Social housing providers in the UK are feeling the pressure of a changing business, policy and technology environment. The level of change in the political external environment has been unprecedented and providers are having to adapt and respond to a series of existential threats and opportunities. The timing of this change, coupled with the data and digital revolution, has meant that business intelligence solutions, where decisions are informed and underpinned with a strong evidence base, are now playing a key role in the strategic and operational planning process within an organisation.
From a technology perspective, businesses are experiencing constant disruption as rapid innovation brings about change which challenges existing operating models. As computing power becomes more accessible and digital transformation programmes are implemented across key business areas, the amount of data generated increases exponentially, opening a number of opportunities for rich analysis and insight but also creating frustration when the promise of a data-driven future does not materialise.
A useful lens on which to view the challenge and opportunity facing providers is to consider where organisations are in terms of the data value chain.
Figure 1: Data value chain
The data value chain describes the path many organisations follow, starting with data then moving to reporting (which is generally backwards looking) onto analysis, informing decisions which in turn trigger the appropriate action, ultimately providing value in the form of efficiency, higher profitability, social value and customer satisfaction.
Our own evidence from talking to the sector suggests the vast majority of organisations are at the lower end of the chain, somewhere between reporting and analysis and in many cases, where analysis is present, there are other cultural issues which prevent that analysis informing decisions.
This is further reinforced by the findings from our Executive Matters survey which canvassed the opinions of CEOs from across the sector about their confidence across key data areas within their organisation – quality, completeness, access, presentation and control.
The overwhelming view is that CEOs do not have a high level of confidence in data and do not see this changing significantly in the next 12 months.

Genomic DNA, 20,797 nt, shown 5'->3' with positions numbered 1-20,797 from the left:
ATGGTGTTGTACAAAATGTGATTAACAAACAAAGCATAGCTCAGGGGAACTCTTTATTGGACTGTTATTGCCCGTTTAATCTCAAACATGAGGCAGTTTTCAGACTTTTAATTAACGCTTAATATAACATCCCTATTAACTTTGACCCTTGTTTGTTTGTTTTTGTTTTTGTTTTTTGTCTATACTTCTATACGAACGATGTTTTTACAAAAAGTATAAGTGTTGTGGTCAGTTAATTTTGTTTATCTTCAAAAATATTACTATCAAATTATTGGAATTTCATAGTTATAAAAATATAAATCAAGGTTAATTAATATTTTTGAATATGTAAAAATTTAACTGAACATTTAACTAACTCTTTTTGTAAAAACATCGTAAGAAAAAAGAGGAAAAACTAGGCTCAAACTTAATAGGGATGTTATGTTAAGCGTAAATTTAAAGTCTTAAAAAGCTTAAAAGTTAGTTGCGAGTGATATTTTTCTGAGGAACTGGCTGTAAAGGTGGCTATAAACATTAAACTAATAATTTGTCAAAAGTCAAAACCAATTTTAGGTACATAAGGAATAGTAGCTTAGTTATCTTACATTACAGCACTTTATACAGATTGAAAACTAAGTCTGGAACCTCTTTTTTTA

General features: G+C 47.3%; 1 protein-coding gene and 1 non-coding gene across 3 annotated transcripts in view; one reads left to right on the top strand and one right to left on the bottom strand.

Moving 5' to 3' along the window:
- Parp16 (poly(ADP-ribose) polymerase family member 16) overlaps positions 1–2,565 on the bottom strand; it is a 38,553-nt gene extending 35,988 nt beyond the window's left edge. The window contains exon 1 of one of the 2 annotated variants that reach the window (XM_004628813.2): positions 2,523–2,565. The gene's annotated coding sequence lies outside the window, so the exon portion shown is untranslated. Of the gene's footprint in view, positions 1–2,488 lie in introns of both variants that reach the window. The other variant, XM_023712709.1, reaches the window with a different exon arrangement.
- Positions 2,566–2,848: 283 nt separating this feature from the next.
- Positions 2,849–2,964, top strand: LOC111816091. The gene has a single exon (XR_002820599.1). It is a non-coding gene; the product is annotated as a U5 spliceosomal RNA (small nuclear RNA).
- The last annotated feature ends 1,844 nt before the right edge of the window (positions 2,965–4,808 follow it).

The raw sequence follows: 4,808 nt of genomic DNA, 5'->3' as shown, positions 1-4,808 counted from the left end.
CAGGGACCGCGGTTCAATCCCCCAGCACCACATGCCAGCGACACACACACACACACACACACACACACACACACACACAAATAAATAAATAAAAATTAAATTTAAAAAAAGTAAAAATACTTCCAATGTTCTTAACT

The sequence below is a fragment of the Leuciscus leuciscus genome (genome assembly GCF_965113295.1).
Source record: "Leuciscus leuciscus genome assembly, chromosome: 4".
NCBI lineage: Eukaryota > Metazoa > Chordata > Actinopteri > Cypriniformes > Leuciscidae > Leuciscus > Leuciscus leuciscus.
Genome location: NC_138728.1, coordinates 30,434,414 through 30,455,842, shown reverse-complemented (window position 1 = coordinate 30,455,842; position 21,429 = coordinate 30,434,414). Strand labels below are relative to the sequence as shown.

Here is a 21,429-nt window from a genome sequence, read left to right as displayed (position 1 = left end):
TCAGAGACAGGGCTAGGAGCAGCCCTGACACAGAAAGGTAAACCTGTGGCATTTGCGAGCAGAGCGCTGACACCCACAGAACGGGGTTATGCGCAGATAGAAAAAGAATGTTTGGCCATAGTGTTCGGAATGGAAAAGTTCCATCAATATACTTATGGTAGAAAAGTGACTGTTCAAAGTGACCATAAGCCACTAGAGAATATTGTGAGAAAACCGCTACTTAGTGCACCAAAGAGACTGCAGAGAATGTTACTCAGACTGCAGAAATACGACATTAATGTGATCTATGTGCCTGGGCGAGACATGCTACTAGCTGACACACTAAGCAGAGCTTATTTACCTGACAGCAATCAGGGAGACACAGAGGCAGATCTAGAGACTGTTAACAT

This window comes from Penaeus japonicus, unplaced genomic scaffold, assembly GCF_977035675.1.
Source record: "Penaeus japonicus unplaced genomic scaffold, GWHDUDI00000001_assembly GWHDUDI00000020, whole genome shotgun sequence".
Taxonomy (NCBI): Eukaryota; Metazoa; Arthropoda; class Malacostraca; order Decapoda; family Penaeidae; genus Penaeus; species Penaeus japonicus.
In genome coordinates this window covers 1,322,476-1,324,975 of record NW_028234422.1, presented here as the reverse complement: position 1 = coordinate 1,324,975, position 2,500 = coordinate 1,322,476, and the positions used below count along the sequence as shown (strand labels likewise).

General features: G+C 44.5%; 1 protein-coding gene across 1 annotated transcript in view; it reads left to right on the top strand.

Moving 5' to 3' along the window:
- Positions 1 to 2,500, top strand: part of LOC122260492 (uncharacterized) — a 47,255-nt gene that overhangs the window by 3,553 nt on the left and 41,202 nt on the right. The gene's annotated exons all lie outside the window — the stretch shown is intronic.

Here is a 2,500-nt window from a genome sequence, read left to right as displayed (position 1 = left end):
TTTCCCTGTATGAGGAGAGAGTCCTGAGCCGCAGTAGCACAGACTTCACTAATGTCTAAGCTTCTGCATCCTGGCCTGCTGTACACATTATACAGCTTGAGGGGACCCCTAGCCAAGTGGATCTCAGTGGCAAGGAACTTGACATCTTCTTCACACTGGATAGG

We know that there is a real appetite to improve this situation and an acknowledgement that this is not a straightforward task that can be resolved with a PID and a project plan (sorry to all you PRINCE 2 lovers out there!).
At HouseMark we have embarked on our own data journey and have continued to work in products and services which support members to move up the data value chain, make better decisions based on evidence and increase their overall data maturity.
We think that a data maturity model which is simple to articulate and visualise is a good tool to engage in discussions around data and evidence. This model builds on the concept of the data value chain and looks at the path to becoming a data optimised organisation through three domains: people, process and technology. Looking across these three domains it is possible to get a better view of the current position and aim to make progress in a coordinated way. These three domains are all interconnected and interdependent and there are different strategies depending on the specific circumstances of each organisation.
Figure 2: Data maturity model
There are a number of ways organisations will develop their maturity across these domains
Figure 3: Even maturity across domains
Figure 4: Some domains with a higher level of maturity than others
Figure 5: Non-linear maturity stages across domains
Within this framework it is worth considering the type of data roles that are key to increasing data maturity
Taking the importance of the data leader a bit further, a key area that has to be explored is the importance of culture and the existence of the HiPPO.